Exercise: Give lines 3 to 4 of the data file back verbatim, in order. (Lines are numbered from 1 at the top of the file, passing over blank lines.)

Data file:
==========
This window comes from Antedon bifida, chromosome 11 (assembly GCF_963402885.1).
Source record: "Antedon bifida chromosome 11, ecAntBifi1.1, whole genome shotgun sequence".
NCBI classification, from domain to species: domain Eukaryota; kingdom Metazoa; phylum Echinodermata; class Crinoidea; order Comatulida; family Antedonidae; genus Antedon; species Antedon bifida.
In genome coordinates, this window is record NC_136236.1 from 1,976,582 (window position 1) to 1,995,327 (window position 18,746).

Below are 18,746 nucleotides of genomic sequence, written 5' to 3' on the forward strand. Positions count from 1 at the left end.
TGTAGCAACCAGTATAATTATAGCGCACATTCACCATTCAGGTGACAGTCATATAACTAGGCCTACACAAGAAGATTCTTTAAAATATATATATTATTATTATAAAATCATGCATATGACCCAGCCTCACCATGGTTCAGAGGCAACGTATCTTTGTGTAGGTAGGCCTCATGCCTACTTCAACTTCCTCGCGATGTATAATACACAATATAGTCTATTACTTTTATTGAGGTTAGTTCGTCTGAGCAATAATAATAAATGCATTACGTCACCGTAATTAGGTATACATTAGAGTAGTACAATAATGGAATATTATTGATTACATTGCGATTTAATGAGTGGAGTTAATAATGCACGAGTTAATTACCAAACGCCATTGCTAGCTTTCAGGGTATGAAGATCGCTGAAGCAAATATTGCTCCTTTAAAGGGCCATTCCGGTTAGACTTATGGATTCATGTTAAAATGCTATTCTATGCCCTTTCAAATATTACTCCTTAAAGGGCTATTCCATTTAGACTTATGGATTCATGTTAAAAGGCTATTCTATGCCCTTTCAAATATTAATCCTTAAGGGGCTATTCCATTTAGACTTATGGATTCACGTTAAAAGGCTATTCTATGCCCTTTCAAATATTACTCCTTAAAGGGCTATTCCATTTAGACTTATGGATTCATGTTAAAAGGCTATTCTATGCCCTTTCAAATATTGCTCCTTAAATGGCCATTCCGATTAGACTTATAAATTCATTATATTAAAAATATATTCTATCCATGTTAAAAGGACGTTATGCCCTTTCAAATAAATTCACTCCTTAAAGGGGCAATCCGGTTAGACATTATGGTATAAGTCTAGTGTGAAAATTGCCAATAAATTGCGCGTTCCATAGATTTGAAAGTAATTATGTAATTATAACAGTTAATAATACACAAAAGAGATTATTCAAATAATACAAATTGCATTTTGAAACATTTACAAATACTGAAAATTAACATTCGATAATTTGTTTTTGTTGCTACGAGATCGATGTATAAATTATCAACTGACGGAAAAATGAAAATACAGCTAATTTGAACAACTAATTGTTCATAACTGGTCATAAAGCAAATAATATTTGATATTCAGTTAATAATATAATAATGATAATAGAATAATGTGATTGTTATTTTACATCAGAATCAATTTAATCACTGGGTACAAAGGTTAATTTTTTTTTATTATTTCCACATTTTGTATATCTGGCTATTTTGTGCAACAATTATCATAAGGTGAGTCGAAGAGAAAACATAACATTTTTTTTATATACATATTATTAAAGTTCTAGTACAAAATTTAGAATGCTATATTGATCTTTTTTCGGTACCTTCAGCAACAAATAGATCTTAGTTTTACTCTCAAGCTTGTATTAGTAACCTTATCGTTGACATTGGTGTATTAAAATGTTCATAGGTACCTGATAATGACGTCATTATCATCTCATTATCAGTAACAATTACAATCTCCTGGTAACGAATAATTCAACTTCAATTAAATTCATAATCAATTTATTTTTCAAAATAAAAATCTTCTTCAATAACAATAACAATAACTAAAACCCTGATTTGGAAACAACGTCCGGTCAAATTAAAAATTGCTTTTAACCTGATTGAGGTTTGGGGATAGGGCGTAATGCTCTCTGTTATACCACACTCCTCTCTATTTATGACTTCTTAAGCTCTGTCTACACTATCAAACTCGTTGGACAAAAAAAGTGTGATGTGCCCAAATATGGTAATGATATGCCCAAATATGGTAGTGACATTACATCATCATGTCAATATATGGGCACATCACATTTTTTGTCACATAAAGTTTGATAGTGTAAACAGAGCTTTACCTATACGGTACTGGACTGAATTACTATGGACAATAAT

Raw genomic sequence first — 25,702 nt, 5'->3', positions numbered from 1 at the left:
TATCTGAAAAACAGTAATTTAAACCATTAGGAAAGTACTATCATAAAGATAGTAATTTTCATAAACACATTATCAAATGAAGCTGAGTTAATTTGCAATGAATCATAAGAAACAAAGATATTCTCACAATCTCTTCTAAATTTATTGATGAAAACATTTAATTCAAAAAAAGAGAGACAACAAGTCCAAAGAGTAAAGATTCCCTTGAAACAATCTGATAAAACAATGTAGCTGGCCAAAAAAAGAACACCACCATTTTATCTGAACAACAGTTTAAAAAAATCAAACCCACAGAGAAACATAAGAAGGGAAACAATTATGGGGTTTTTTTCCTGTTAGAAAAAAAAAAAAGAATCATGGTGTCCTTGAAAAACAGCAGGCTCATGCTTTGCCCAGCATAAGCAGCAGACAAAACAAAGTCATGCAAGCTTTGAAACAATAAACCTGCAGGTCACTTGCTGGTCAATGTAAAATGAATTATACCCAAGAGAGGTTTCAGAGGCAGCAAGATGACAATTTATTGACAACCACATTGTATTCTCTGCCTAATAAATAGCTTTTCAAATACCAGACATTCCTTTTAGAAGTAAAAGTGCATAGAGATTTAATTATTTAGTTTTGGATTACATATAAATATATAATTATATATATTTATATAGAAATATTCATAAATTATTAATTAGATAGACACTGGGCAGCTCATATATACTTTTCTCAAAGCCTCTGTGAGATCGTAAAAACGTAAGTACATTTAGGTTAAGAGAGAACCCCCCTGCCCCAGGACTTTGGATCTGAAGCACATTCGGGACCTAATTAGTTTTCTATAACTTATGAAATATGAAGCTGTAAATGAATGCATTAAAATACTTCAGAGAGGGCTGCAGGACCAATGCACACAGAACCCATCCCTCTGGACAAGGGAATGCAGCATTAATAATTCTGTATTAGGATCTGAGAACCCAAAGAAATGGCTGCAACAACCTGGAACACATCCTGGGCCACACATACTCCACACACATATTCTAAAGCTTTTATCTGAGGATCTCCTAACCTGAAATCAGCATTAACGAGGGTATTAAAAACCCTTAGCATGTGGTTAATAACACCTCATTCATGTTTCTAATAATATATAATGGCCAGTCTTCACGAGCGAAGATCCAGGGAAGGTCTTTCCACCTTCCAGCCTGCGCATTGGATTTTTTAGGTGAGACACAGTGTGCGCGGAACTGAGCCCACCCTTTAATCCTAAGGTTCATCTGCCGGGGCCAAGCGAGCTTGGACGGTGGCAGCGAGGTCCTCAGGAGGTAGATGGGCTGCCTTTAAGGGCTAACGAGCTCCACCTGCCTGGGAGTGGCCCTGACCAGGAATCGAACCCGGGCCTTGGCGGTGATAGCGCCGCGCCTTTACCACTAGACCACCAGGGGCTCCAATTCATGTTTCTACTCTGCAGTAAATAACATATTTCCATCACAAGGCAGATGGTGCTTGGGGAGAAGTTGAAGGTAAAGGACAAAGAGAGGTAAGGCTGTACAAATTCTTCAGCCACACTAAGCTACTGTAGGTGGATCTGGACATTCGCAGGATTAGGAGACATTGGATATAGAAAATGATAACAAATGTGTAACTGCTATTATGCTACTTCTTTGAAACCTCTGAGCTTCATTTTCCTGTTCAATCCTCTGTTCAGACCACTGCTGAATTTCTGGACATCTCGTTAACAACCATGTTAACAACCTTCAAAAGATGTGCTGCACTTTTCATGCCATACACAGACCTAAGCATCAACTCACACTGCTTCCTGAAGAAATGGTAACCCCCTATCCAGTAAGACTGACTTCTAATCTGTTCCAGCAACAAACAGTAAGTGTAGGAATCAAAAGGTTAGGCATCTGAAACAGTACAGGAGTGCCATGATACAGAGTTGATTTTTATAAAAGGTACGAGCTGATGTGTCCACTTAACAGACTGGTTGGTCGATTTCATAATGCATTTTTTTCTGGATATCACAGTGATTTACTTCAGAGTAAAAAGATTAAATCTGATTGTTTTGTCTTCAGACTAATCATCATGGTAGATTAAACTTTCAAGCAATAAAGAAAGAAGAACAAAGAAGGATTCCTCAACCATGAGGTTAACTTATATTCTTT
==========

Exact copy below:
NCBI classification, from domain to species: domain Eukaryota; kingdom Metazoa; phylum Echinodermata; class Crinoidea; order Comatulida; family Antedonidae; genus Antedon; species Antedon bifida.
In genome coordinates, this window is record NC_136236.1 from 1,976,582 (window position 1) to 1,995,327 (window position 18,746).